This was originally part of “Prejudices and Housing” from July 2012.
Now renamed Prejudices and housing: Terraced streets and slums
See also A shock for the housing market
Daily Mail readers give shacks their blessing
This work is licensed under a Creative Commons Attribution-Noncommercial-Share Alike 3.0 License.
There have been two items in the Daily Mail, which show how, in the right light, prejudices against non-conventional housing are not always triggered. The first is :
Although not a model for mass housing, it is interesting:
Fed up with huge mortgage payments, Simon Dale decided to take matters into his own hands – literally.
Armed with only a chisel, a chainsaw and a hammer, the 32-year-old moved his family to a hillside in Wales and started digging.
The result is a wooden eco-home – constructed in four months and costing just £3,000 – which would look perfectly at ease alongside the Hobbit houses in The Lord Of The Rings.
What is really interesting is the rating of the comments following the piece. The two best rated comments:
Rating +2189: “Wow! This is amazing! Well done you two! I would love to live in a house like this, you should be extremely proud of this wonderful home!”
Rating +1436: “I think this is so cool. I would love a Hobbit house. Such an adorable family too.”
The worst rated comment are these :
Rating -917: “Dale Farm gets evicted and this bloke is celebrated. Unbelievable hypocricy. If Dale Farm should go, so should this! Get a grip!”
Rating -852: “Worse than Dale Farm, TEAR IT DOWN.”
Those Daily Mail readers that rated the comments on this story were clearly very supportive of this unconventional development. Simon Dale has some interesting observations on the planning system :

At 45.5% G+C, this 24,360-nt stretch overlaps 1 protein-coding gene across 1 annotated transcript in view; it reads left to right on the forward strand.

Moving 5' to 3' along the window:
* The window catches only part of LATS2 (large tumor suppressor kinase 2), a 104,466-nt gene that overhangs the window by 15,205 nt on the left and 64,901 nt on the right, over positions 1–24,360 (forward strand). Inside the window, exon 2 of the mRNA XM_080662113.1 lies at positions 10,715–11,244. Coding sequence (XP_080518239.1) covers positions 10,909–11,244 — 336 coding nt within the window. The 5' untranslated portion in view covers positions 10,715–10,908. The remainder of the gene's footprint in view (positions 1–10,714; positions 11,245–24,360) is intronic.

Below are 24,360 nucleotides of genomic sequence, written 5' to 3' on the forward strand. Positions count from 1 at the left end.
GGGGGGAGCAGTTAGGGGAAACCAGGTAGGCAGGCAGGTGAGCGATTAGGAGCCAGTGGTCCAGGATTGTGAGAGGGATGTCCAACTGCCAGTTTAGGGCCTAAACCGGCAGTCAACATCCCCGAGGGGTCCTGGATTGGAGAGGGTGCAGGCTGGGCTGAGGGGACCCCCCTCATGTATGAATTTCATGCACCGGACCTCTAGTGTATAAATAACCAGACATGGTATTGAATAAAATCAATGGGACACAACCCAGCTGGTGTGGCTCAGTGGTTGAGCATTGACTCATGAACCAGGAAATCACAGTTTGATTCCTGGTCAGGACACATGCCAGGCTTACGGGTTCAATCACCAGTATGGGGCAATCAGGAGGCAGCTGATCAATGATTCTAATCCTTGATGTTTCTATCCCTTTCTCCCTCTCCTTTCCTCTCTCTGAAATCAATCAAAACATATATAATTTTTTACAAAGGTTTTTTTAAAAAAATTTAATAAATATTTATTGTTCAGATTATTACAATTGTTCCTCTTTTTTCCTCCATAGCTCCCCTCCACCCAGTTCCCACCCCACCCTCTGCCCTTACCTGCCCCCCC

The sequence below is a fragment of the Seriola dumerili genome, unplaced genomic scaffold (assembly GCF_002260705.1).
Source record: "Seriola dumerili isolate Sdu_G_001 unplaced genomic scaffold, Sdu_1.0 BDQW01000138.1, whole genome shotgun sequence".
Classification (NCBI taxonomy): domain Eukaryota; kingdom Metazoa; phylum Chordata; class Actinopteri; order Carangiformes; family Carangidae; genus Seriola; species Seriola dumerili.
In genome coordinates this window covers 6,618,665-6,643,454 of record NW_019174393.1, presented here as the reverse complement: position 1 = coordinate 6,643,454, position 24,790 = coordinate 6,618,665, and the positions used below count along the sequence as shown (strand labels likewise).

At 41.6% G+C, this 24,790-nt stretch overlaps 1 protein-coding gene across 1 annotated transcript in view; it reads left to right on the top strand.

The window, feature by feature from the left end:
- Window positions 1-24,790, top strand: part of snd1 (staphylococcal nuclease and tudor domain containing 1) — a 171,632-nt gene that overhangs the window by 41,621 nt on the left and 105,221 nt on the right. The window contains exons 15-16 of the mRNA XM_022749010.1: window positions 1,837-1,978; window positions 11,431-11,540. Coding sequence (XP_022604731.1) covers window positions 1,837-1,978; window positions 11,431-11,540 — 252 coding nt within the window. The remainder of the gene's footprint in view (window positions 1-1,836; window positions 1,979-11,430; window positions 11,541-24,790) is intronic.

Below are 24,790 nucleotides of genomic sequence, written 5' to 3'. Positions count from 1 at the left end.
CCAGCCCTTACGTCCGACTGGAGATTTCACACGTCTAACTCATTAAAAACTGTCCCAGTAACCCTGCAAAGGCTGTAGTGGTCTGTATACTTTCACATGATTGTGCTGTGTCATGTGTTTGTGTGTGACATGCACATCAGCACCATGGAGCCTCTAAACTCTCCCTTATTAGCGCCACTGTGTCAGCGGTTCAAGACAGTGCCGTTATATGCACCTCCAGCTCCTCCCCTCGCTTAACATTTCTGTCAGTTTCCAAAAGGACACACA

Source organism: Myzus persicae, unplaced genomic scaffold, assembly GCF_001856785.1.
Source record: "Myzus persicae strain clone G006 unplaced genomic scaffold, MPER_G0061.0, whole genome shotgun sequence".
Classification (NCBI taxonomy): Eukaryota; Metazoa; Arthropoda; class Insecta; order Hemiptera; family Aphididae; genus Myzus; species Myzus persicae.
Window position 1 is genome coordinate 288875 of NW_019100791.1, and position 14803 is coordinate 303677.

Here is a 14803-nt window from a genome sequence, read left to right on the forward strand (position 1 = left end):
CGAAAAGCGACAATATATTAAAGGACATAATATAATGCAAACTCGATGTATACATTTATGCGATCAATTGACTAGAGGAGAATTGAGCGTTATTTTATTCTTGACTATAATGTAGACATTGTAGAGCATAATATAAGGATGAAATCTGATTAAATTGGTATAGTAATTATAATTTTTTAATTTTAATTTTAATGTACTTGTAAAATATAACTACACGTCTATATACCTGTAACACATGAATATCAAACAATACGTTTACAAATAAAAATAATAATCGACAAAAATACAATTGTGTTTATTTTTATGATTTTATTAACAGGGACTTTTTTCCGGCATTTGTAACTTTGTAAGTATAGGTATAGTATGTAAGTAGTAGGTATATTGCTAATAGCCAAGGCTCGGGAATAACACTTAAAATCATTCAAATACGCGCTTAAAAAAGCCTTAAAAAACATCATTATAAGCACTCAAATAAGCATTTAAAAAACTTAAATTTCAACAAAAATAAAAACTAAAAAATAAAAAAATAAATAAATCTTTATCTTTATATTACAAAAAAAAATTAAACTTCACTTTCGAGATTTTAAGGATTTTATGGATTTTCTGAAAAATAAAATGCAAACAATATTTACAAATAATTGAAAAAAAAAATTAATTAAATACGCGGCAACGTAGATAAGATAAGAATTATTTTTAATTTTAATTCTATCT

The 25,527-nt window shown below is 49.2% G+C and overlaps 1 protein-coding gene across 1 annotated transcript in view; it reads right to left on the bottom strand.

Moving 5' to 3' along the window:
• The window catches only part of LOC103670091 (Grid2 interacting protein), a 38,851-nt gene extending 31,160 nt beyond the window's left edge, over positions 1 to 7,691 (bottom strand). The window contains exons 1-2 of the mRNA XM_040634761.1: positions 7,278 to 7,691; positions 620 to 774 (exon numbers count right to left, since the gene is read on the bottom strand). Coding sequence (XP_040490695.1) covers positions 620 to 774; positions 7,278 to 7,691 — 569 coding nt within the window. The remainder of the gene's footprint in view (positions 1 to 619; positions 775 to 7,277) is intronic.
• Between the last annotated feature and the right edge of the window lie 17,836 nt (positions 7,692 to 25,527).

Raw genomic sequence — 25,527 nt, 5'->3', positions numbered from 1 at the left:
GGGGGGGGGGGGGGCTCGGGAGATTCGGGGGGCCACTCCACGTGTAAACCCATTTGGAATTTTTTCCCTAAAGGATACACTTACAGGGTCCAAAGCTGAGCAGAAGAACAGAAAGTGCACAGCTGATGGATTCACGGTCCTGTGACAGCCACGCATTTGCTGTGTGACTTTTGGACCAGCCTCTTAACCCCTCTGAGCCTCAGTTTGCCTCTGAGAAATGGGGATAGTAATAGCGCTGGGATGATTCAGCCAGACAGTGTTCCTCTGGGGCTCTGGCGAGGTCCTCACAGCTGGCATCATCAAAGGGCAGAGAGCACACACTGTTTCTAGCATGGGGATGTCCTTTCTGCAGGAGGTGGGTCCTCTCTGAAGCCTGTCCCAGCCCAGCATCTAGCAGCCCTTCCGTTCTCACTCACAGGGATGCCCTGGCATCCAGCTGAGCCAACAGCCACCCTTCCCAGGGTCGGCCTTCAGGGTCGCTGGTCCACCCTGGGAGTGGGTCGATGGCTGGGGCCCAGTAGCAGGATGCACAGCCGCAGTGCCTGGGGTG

The value of houses is related not primarily to the cost of their construction but to the permission to use that land for residential use. A quarter acre of an agricultural field might here be worth £1000. As soon as permission is granted for change of use to a residential building plot it becomes worth £100,000. So that puts £99,000 extra onto our national balance sheet, which the new homeowner is expected to pay off. Paying off this mortgage may well take the owner their entire working life and severely restricts their scope to live a simple and sustainable life.
The next Daily Mail piece is:
Two years ago, the Jordan family lived in a large, four-bedroom house on an acre-and-a-half of land.
When Gary Jordan lost his job as manager of a construction company, the couple had to take on cleaning jobs and other work just to make the mortgage payments.
Now they live, work and school their child in a shotgun 320-square-foot shack they custom built.They pay no mortgage, they have few belongings, they spend more time with their son and they are happy.
Their house cost them less than $20,000 to make their home and they only pay $145 rent for the lot on which their shack and workshop stands.
$20,000 (£14,000) is less than half the income of an average family in the UK. For the two best rated comments the Daily Mail reactions were:
Rating +256: “I have to say that there is an aspect to this no nonsense, no frills and simple lifestyle that is very appealing. Even if reading this and watching this doesn’t cause people to go out and simplify their lives, perhaps it will serve as a reminder that we don’t always need clutter and over-complicate our lives, nor should we always feel compelled to try and ‘keep up with the Jones” and work so hard we never get to see our children. Let’s all slow down a bit and smell the roses. Great story and best of luck to you. Wish I had the website for the children’s products.”
Rating +205: “That’s what I was thinking, too. Downsize and drop the rat-race.”
The worst rated two were:
Rating -114: “This is Phase One of a new Trailer Park with all the conatations that go with it. ……..Two people in America make bad investment…… unable to pay their debts,……. get smaller house …. NEWS,? … .don’t think so.”
Rating -29: “To me it seems more like an advert for the building company named on the video.”
Again the Daily Mail readers are supportive of this unconventional approach to housing.
Why stop people living cheaply?
Short answer: prejudice.
Longer answer: Watch this space.
TrackBack URL :